When the shape of your boots begins to change, especially in leather boots, it is time to replace. Material that has been subjected to moisture, creeks, snow and mud can shrink and take on a “curled up” kind of shape. Once this happens, the structural integrity is gone and again, your risk for injury increases.
Give the soles of the boot a good looking over. Wear patterns are something to pay attention to. If the tread or edges of the sole are smooth or rounded, it is a sure sign that the boots need replaced. Poor traction will result and that is problematic on the uneven terrain you will encounter, leading to slips and falls.
Waterproofing on a pair of boots, like those made of Gore-Tex, is something to pay attention. If the boots are no longer as watertight as they once were, it could mean they have lost their structural integrity. Most manufacturers have a time-limited warranty on waterproofing, which indicates that the waterproofing will fail over time.
All of these signs of wear are important, but none as important as the midsoles of your hiking boots. The midsole has the cushioning that absorbs the impact on your joints, ankles, feet and knees. Hiking boots tend to lose this cushioning after extended use and will eventually break apart due to the compression.
In my midsoles, I always notice a wear pattern from my heel on the inside areas. I must have some improper set to my feet when I walk, causing me to wear out the midsoles prematurely. In this case, replacing the midsole with an aftermarket one will extend the comfortable life of the boots.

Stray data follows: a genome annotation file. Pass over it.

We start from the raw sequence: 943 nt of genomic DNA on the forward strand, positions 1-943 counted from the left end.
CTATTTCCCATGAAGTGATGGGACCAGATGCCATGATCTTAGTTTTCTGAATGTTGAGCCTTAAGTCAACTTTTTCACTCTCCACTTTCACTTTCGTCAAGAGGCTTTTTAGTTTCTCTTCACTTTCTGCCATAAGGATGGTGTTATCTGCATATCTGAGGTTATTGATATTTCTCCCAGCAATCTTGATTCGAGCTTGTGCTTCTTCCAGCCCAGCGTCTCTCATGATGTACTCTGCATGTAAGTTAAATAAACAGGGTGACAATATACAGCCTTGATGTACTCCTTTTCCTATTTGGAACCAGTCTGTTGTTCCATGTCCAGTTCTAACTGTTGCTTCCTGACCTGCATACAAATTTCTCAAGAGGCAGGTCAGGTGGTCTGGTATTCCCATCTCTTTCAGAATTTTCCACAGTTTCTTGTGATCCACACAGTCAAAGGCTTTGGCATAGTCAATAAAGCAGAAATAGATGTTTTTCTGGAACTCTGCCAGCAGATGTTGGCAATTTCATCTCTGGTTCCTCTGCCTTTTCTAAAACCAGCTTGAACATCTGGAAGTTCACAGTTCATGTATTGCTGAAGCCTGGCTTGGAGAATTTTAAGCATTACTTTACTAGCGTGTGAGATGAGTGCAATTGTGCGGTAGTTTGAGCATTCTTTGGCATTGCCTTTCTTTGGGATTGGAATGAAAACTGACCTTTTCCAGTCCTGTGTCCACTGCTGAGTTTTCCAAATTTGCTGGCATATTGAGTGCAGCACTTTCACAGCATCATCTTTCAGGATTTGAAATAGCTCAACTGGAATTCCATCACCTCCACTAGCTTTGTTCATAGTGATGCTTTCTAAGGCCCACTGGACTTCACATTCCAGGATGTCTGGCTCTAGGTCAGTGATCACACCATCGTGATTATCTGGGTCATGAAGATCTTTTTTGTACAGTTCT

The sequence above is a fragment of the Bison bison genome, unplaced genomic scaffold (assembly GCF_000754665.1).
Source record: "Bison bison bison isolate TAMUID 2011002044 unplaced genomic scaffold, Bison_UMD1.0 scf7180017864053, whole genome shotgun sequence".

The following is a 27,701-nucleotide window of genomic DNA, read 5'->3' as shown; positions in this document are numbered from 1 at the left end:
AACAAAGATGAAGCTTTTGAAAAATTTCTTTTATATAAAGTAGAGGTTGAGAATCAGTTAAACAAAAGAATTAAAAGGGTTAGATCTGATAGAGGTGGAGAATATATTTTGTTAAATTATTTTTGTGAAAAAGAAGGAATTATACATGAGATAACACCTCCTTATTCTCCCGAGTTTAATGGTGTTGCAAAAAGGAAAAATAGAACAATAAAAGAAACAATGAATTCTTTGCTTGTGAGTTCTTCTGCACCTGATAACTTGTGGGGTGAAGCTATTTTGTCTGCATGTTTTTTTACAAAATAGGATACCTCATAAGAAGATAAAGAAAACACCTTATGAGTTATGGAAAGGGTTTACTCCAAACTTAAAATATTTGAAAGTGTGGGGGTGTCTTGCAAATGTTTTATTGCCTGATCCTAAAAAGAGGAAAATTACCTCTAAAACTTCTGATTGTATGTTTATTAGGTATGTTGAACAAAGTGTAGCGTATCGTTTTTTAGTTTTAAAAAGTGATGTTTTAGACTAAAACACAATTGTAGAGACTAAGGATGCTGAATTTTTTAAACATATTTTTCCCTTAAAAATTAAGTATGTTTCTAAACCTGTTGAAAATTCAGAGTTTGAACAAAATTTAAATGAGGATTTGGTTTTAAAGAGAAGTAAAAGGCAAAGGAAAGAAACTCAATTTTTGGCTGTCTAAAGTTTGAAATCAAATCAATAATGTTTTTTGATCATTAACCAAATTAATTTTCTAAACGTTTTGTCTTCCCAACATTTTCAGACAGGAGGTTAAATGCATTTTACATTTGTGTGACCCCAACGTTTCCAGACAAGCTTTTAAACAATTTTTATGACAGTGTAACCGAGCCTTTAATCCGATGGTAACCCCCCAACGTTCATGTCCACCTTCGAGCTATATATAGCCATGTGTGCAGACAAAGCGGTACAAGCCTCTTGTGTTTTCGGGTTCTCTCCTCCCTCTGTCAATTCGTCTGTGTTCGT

It is all about foot comfort in a pair of boots. If you are beginning to notice achy feet, ankles, back or hips, take a good look at your hiking boots. If they no longer feel as comfortable as they once did, it might be time for a new pair.
The experts like to use a mileage count for the life expectancy of your hiking boots. They range it at 500 miles to 800 miles for a pair of quality hiking boots. My boots don’t have an odometer, and I don’t keep a driving log of each pair I own, so I rely on comfort and appearance to determine when it is time to buy new.
A pair of comfortable hiking boots is one of the most important pieces of equipment an outdoor person can have. When you are in doubt about whether or not you need a new pair, go try on a new pair at the store. If you notice much more comfort than your pair, it is time to bring out the plastic. Many outdoor injuries can be attributed to footwear that is used past its prime. Don’t take a chance.
My hiking boots are my best friend in the woods, especially this old pair of Danners. Unfortunately, it is time to say goodbye to them. We have been through a lot together. Maybe I will just retire them to the garage and not wear them anymore. I have to find a place where my wife won’t find them and throw them away.
Mark Rackay is a columnist for the Montrose Daily Press and avid hunter who travels across North and South America in search of adventure and serves as a director for the Montrose County Sheriff’s Posse. For information about the posse call 970-252-4033 (leave a message) or email email@example.com
For outdoors or survival related questions or comments, feel free to contact him directly at his email firstname.lastname@example.org